I think differentiated instruction can be any time you are stepping
outside (to the right or the left) of your 'lesson plan'. It is when
you realize you are not reaching everyone and so you have a small group
meet informally with further instruction. It is when you place a more
experienced student next to someone who tends to struggle. So these are
kind of 'on the fly' approaches.
But it is better to plan for it. It is how much you formalize their
helping relationship. It is how you consider more than one learning
style as you plan your lesson. For me in art, I just always ask, what
other learning styles (other than visual and intrapersonal) am I
looking to engage? I make sure I try for about 2 more of those famous
8. Consider the book of art games that was mentioned recently.
Interpersonal skills abound in those working with honing their theory
ideas. Or the multitude of assessment types in Beattie's book. She has
students writing very quick assessments or questions, and this takes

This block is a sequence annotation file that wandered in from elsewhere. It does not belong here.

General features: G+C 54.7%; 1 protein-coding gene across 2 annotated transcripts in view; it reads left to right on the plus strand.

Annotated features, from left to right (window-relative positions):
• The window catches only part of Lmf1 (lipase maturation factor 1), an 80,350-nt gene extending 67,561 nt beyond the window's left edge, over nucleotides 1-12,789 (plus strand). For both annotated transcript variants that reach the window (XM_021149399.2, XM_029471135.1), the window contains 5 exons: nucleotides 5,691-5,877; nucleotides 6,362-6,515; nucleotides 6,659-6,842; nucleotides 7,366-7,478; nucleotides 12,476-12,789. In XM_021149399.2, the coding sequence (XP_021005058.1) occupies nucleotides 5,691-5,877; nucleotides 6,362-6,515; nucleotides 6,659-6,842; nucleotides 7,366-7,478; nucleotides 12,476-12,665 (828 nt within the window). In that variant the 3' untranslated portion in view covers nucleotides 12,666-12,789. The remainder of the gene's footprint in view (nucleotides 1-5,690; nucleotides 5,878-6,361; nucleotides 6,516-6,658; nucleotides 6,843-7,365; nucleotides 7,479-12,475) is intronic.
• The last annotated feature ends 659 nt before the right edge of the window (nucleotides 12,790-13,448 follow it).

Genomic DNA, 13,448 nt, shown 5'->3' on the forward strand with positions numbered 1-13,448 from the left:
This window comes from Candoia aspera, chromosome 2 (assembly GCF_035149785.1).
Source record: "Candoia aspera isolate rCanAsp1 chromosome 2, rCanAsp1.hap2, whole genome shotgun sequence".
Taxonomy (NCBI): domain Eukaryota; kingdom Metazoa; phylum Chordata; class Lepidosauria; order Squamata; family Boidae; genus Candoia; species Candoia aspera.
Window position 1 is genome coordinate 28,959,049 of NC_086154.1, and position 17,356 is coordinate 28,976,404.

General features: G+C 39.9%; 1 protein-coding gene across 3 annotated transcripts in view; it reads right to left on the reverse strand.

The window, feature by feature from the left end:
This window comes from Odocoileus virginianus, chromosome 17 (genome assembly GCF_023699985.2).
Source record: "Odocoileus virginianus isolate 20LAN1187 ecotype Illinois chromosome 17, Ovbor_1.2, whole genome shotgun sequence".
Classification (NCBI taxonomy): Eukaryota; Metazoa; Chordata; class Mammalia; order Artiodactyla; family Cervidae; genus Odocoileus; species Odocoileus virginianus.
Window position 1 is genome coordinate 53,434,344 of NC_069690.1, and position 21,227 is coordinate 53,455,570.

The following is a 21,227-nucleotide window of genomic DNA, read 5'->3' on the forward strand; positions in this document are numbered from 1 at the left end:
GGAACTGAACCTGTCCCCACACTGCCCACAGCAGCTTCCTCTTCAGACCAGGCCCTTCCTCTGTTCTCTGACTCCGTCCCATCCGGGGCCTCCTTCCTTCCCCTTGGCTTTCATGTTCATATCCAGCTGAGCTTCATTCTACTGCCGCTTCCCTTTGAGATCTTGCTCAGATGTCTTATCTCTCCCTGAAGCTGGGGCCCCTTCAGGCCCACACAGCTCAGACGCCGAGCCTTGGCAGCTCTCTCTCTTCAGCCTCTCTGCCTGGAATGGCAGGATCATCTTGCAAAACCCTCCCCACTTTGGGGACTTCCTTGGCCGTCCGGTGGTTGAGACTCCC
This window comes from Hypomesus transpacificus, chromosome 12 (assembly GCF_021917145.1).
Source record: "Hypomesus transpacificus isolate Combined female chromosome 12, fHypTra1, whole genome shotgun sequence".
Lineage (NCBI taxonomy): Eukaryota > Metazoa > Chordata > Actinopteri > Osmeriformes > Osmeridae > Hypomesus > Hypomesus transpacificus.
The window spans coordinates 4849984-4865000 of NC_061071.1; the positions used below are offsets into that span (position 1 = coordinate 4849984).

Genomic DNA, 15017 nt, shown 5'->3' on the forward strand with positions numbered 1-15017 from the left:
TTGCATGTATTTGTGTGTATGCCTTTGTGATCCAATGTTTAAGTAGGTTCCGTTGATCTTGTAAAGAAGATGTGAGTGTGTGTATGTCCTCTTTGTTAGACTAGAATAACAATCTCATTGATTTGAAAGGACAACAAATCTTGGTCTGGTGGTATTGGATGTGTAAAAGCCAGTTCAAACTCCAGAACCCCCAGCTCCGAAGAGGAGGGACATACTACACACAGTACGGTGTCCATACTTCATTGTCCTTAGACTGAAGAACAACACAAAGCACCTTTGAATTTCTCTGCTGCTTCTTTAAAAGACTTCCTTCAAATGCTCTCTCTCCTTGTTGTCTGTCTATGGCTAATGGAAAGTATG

you to another learning style. But I think differentiated instruction
is also the term for what you do with very needy students coming into
your room. For me, considering what I do to differentiate always adds a
richness, an unexpected dimension to my lessons.
On Oct 3, 2004, at 3:01 PM, Smjahnle@aol.com wrote:
> I am reading this thread with interest, hoping that it might help with
> MY school's topic for re-accreditation: differentiated instruction.
> I must write a lesson that specifies how I differentiate my
> instruction for the different learning styles of my students (720). I
> am also finding lots of info on this general topic, but very few
> examples with Art asthe subject! Any sugg